News / Edmonton

Tattoo removal studio helps former gang members, abuse victims erase the past

“Getting rid of that mark, that stain on your life, it’s a game changer.”

Ben Alway, the owner of Second Skin Tattoo Removal, removes tattoos for those looking to turn over a new leaf.

Kevin Tuong/For Metro

Ben Alway, the owner of Second Skin Tattoo Removal, removes tattoos for those looking to turn over a new leaf.

For the young woman, the smudgy black stars at the corner of her eye were a permanent reminder of the abusive boyfriend who forced her to submit to the homemade tattoo.

She’d been working with youth worker Mark Cherrington to leave her past behind, but wasn’t able to escape the marks inked into her skin.

Finally, Cherrington found Ben Alway, owner of Second Skin Tattoo Removal, who got to work.

“She needed to separate from that and start her life over. And this tattoo is kind of a hindrance to healing, both from physically trying to find a job, but also just mentally,” Alway said.

In the last few years, Alway’s downtown studio has become a stopping point for an increasing number of clients leaving abusive or criminal pasts behind.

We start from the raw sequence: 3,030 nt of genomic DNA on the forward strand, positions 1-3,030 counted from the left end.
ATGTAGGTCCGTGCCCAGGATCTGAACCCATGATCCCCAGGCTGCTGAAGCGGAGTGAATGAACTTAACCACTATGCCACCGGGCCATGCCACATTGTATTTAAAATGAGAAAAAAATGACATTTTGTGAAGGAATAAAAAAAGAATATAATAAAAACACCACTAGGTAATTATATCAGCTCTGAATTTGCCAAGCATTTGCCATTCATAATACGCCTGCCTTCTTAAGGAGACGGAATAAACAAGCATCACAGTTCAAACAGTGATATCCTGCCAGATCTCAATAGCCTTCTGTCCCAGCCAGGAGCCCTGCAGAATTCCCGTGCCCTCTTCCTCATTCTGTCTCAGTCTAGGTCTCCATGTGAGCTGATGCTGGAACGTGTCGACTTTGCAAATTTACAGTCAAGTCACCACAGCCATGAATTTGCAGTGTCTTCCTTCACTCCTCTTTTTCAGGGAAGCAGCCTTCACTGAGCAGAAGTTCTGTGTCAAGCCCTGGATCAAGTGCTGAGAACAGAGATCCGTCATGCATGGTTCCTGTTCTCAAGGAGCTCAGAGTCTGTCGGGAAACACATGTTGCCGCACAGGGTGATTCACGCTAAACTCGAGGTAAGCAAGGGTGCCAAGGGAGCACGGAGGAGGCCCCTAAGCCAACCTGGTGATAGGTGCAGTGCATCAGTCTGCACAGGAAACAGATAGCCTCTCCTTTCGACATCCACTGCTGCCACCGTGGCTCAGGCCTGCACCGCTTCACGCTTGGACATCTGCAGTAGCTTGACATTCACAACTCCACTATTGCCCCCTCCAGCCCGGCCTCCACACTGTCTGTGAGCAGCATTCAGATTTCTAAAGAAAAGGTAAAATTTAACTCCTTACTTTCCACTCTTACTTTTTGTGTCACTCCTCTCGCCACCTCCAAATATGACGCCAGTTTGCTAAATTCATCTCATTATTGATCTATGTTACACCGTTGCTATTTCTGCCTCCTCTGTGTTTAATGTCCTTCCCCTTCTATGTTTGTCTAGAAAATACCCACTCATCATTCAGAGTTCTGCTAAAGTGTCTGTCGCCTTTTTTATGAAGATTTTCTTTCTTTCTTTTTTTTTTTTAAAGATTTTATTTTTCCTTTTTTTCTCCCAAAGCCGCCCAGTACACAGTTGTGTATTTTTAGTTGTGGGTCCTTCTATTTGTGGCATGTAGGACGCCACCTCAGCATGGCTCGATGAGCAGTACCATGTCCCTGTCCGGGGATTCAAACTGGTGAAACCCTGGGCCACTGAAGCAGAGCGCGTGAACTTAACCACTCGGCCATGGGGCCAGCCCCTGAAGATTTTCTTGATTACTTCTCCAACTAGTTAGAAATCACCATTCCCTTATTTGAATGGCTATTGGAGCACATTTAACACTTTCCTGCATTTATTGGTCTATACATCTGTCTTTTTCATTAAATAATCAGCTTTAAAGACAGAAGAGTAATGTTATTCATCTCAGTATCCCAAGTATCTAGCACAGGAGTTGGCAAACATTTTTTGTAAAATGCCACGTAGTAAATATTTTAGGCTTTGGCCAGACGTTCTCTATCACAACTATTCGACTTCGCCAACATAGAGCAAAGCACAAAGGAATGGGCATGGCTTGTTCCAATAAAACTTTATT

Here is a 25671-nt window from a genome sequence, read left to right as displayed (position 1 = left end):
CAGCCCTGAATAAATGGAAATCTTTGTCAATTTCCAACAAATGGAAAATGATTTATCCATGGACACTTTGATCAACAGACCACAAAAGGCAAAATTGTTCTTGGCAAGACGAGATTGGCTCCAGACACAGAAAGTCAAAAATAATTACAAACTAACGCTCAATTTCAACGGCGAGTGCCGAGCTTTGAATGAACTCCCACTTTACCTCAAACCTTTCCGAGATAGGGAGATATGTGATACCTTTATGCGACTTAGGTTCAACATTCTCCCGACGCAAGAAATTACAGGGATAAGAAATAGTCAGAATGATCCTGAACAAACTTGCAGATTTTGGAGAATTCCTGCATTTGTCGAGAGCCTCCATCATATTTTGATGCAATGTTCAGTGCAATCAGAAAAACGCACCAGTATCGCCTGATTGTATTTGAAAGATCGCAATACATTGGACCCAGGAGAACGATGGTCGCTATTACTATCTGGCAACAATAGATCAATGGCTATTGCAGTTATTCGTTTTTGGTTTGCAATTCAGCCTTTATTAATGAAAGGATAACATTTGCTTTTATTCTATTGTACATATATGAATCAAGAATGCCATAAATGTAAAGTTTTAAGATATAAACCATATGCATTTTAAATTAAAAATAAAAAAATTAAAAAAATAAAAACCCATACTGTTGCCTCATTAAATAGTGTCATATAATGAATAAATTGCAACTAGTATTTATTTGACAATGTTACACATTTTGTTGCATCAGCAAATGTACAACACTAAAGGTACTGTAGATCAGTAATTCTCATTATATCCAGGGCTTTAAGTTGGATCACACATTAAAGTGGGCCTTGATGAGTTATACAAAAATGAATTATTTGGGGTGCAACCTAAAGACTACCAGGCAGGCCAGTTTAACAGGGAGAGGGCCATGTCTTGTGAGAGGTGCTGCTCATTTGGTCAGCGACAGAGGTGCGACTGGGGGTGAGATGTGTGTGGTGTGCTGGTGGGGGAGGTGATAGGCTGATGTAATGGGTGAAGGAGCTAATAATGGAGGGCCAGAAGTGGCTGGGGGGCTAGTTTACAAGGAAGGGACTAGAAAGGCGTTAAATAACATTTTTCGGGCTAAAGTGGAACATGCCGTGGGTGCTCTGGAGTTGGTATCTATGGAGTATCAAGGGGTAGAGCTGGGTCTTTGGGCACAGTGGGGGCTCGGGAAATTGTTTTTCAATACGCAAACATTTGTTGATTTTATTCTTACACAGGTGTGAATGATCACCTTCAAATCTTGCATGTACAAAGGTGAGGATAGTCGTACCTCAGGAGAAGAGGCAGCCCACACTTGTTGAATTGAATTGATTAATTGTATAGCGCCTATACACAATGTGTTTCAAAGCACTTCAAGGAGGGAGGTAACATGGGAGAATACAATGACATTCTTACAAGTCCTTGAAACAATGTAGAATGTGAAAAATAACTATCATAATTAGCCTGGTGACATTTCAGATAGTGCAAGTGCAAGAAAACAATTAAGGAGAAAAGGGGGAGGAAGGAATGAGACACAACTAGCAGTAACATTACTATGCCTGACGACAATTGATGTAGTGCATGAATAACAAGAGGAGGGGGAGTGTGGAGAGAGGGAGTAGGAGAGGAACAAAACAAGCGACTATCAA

He’s donated his services to remove about 10 such tattoos in the last year or so alone.

Alway spends most of his time running the typical tattoo removal business he started eight years ago. But after being approached by a parole officer a few years ago he’s made time for pro bono clients: Typically former criminals with visible tattoos who are looking to reintegrate into society or young offenders whose tattoos could put them in danger.

“Kids don’t need gang tattoos on them that can easily make their rehabilitation and turning their life around very challenging,” he said.

Alway said most clients come via referrals from parole officers, or other professionals, like Cherrington.

“My qualification is I don’t want to do this for some jackass who’s going to then turn around and reoffend and I’ve wasted my time,” Alway said. “I really make sure it’s people who need it.”

Removing a tattoo by laser is a lengthy process: typically requiring between 5 and 10 sessions, spaced a couple of months apart.

Cherrington said Alway's work is a crucial part of the healing process.  

His client with the face tattoo recently got her own place and has her kids back.

“Having a tattoo on your face, the stigma associated with that, the barriers that puts up? It makes a person unemployable, it stereotypes you into the category of being on the streets,” Cherrington said.  

“Getting rid of that mark, that stain on your life, it’s a game changer.”

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